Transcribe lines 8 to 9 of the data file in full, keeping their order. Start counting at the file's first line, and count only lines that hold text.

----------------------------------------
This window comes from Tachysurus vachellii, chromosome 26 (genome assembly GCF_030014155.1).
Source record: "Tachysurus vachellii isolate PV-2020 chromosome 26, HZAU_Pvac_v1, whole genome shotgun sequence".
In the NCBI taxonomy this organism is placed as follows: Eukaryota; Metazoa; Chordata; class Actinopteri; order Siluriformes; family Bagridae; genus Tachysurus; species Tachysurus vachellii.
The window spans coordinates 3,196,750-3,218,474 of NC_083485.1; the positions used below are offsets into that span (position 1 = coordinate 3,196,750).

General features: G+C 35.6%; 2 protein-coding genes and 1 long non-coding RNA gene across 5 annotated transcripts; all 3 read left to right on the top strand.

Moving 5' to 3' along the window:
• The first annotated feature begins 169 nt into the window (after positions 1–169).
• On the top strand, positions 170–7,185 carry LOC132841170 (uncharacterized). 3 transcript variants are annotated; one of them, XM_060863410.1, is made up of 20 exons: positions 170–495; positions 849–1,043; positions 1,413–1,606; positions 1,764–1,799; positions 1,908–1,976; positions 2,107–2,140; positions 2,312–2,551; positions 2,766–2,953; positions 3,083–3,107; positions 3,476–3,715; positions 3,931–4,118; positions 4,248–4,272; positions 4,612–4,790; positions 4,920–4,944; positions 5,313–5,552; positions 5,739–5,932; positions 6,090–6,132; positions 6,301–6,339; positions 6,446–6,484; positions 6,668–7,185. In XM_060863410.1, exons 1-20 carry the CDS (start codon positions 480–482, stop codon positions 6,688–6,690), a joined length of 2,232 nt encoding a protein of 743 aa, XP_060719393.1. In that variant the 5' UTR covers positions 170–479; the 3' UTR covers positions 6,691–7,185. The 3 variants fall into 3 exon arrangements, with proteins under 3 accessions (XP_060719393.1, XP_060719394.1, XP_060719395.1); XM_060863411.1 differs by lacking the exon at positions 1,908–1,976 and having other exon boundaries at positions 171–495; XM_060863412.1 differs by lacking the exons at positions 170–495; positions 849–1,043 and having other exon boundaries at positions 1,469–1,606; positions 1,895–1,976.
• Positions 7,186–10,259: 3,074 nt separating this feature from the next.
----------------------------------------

• On the top strand, positions 170–7,185 carry LOC132841170 (uncharacterized). 3 transcript variants are annotated; one of them, XM_060863410.1, is made up of 20 exons: positions 170–495; positions 849–1,043; positions 1,413–1,606; positions 1,764–1,799; positions 1,908–1,976; positions 2,107–2,140; positions 2,312–2,551; positions 2,766–2,953; positions 3,083–3,107; positions 3,476–3,715; positions 3,931–4,118; positions 4,248–4,272; positions 4,612–4,790; positions 4,920–4,944; positions 5,313–5,552; positions 5,739–5,932; positions 6,090–6,132; positions 6,301–6,339; positions 6,446–6,484; positions 6,668–7,185. In XM_060863410.1, exons 1-20 carry the CDS (start codon positions 480–482, stop codon positions 6,688–6,690), a joined length of 2,232 nt encoding a protein of 743 aa, XP_060719393.1. In that variant the 5' UTR covers positions 170–479; the 3' UTR covers positions 6,691–7,185. The 3 variants fall into 3 exon arrangements, with proteins under 3 accessions (XP_060719393.1, XP_060719394.1, XP_060719395.1); XM_060863411.1 differs by lacking the exon at positions 1,908–1,976 and having other exon boundaries at positions 171–495; XM_060863412.1 differs by lacking the exons at positions 170–495; positions 849–1,043 and having other exon boundaries at positions 1,469–1,606; positions 1,895–1,976.
• Positions 7,186–10,259: 3,074 nt separating this feature from the next.